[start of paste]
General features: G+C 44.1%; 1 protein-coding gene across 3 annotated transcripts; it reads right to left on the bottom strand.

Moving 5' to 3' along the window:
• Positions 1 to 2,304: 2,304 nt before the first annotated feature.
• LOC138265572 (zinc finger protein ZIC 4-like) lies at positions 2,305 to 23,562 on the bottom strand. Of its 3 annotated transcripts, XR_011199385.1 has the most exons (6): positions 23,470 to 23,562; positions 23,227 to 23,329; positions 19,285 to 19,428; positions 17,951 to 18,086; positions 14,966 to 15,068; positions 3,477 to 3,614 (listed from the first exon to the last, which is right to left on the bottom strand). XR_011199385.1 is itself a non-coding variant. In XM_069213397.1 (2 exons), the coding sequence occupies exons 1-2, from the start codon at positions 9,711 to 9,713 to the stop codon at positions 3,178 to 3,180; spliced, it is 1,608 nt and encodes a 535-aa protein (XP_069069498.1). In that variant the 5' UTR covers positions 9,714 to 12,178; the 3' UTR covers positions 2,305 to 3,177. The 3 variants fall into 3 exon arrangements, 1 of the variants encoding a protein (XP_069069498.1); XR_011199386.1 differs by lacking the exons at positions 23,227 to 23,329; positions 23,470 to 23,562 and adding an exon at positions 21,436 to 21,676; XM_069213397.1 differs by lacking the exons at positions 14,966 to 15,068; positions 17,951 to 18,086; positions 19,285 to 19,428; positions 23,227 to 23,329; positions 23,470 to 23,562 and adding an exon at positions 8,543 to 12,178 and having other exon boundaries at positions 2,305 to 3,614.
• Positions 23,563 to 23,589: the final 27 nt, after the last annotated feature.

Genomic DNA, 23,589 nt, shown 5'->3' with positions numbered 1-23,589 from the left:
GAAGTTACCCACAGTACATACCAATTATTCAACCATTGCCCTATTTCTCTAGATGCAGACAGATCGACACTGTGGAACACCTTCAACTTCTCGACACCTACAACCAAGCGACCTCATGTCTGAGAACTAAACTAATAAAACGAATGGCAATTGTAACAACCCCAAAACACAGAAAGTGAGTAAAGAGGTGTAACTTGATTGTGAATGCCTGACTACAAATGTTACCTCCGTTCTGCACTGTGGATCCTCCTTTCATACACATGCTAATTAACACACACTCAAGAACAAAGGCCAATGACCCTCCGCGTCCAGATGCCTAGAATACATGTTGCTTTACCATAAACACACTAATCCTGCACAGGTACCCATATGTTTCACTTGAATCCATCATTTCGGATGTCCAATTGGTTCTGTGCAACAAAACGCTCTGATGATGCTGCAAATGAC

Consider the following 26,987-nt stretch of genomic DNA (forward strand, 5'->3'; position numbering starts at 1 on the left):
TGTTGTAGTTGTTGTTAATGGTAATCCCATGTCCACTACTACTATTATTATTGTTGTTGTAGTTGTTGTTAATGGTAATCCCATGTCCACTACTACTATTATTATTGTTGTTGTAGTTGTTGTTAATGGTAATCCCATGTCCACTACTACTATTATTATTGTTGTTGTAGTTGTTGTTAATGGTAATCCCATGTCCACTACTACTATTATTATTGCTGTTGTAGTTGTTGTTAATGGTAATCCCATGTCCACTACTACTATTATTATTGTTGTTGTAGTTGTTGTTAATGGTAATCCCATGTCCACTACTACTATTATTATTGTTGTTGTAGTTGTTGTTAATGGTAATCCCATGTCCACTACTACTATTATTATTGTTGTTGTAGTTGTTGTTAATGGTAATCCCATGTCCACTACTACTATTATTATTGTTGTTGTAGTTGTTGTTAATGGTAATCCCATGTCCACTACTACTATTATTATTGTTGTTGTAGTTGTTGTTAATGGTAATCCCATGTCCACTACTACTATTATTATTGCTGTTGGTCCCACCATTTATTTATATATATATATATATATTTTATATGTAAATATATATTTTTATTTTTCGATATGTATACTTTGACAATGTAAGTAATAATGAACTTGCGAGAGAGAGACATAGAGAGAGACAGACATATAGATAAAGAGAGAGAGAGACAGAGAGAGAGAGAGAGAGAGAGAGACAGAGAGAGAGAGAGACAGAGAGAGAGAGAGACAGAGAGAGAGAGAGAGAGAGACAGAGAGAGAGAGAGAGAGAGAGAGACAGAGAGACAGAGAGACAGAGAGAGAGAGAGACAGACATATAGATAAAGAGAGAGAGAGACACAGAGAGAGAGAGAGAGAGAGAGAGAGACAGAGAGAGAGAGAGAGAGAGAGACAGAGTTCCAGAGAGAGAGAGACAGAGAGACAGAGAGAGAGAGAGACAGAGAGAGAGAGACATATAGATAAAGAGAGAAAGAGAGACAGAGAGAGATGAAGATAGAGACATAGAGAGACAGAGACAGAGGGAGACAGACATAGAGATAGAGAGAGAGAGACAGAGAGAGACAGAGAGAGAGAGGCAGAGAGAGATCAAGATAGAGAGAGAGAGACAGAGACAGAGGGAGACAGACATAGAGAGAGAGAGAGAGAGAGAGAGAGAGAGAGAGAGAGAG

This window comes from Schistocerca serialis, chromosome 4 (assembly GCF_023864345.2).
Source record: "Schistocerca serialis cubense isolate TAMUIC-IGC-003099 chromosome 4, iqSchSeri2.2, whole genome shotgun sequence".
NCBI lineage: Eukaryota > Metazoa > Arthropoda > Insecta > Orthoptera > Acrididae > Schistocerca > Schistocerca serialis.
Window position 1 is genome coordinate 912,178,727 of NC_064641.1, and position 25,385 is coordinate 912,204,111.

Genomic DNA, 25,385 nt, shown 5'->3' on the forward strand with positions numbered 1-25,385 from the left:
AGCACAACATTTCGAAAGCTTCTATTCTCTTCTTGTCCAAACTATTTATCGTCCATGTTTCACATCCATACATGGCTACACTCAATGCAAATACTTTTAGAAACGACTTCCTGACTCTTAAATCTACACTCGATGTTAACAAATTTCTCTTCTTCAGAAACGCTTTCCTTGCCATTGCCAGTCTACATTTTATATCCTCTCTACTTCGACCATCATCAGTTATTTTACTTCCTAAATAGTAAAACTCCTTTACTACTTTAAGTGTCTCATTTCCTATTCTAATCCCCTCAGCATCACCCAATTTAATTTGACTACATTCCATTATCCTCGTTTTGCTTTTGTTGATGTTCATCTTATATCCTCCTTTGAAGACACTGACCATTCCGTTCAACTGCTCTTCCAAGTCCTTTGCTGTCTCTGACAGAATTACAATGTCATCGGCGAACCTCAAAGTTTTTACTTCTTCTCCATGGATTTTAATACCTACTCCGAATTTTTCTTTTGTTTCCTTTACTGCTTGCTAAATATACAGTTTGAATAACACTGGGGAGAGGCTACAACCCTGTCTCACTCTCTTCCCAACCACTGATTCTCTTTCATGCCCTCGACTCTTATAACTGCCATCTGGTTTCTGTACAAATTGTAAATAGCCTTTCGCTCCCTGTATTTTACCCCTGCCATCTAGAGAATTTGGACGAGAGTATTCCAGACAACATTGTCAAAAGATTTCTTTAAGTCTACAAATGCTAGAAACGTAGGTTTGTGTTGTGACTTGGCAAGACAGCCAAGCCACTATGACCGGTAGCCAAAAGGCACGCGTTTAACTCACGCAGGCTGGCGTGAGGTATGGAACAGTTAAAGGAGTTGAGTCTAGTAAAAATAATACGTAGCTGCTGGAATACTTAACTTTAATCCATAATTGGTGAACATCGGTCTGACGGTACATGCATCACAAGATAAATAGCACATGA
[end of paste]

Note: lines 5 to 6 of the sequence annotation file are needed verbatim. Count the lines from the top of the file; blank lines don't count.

• Positions 23,563 to 23,589: the final 27 nt, after the last annotated feature.

Genomic DNA, 23,589 nt, shown 5'->3' with positions numbered 1-23,589 from the left: